U.S. Sen. Cory Booker and Rep. Frank Pallone, Jr. recently reintroduced a bill in their respective chambers to hold polluters responsible for the cleanup of contaminated Superfund sites in New Jersey and across the country.
The Superfund Polluter Pays Restoration Act reinstates and indexes for inflation the excise tax on polluting industries to pay for the cleanup of Superfund sites, relieving taxpayers of the expense. The bill expands the definition of crude oil in order to make oil from tar sands and shale subject to the excise tax.
Additionally, it makes funds available to the Environmental Protection Agency (EPA) on an ongoing basis. These funds are not subject to annual appropriations.
“Superfund sites don’t just contaminate the ground and water—the high levels of carcinogens that seep out have led to heightened risks of cancers, birth defects and other serious health problems,” said Sen. Booker.
“The stakes could not be higher for New Jerseyans—half of our state lives within three miles of one of these Superfund sites,” added the former Newark Mayor. “It’s time to address this injustice, clean up these sites and hold polluting industries accountable for conditions they would never accept in their own communities.”
Rep. Pallone made the point that American taxpayers should not be paying for the mistakes of corporate polluters.
“Superfund sites threaten public and environmental health in New Jersey and across the country, and those sites could be cleaned up faster with adequate funding,” commented Pallone. “The Superfund Polluter Pays Act will replenish the necessary funds by holding corporations accountable for environmental degradation.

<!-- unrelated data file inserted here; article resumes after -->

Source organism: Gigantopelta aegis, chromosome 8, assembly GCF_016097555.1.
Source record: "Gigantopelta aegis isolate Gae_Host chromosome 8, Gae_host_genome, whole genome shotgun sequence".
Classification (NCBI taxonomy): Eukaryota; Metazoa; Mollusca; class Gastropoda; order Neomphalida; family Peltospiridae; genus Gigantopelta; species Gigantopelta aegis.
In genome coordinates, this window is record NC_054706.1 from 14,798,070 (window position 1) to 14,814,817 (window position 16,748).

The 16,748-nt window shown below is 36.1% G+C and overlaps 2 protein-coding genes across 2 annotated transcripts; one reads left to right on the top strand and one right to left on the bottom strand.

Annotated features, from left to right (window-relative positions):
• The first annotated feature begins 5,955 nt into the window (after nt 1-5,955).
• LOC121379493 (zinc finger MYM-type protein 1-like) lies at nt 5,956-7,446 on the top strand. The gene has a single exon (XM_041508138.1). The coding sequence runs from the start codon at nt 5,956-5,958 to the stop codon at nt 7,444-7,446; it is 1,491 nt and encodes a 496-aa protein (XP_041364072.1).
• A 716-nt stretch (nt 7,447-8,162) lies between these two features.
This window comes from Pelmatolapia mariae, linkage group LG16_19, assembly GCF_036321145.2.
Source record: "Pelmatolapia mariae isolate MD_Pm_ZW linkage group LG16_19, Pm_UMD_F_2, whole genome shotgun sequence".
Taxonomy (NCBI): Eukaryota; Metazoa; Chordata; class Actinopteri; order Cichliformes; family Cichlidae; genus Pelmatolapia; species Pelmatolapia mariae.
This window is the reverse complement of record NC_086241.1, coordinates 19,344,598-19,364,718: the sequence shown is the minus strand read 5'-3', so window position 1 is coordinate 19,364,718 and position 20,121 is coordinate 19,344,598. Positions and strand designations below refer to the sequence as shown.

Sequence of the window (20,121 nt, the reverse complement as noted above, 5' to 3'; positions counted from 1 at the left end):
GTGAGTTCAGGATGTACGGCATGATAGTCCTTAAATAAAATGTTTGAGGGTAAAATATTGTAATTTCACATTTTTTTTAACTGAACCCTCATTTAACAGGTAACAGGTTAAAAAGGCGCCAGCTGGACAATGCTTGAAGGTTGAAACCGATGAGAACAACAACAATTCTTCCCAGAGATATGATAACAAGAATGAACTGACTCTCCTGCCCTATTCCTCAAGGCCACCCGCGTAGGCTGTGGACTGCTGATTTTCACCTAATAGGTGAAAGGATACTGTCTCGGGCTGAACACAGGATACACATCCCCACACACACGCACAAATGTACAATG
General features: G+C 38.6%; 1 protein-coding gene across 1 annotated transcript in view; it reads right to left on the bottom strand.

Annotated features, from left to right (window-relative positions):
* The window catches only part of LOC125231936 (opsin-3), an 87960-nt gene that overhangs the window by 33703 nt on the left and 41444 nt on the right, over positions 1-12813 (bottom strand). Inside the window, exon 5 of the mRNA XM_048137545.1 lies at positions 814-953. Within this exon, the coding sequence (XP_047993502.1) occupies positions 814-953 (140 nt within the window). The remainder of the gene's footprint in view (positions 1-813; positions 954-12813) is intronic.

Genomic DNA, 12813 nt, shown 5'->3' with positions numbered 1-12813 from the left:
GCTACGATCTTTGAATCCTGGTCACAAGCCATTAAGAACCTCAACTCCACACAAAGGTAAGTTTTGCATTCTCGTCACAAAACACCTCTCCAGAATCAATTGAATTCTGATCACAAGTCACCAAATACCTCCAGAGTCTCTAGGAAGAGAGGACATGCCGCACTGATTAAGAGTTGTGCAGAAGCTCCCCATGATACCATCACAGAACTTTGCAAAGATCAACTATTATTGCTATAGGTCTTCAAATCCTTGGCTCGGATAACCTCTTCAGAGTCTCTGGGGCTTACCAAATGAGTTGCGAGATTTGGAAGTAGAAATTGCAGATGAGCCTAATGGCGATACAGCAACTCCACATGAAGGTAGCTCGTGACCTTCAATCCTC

New Jersey Tops Superfund Sites
New Jersey has 114 Superfund sites on the National Priority List (NPL), more than any other state. NPL sites are among the most heavily contaminated properties in the country, and are poisoning nearby residents, endangering the health of children and thwarting economic development in local communities, according to the two lawmakers.
“Congress must step up and pass legislation that protects hardworking families from having to pay for the misdeeds of corporate polluters,” stated Pallone.
According to the U.S. Government Accountability Office (GAO), the EPA does not have adequate resources to clean up the more than 1,300 sites on the agency’s list of most polluted areas, including 89 locations that have “unacceptable human exposure” to substances that can cause birth defects, cancers, and developmental disorders.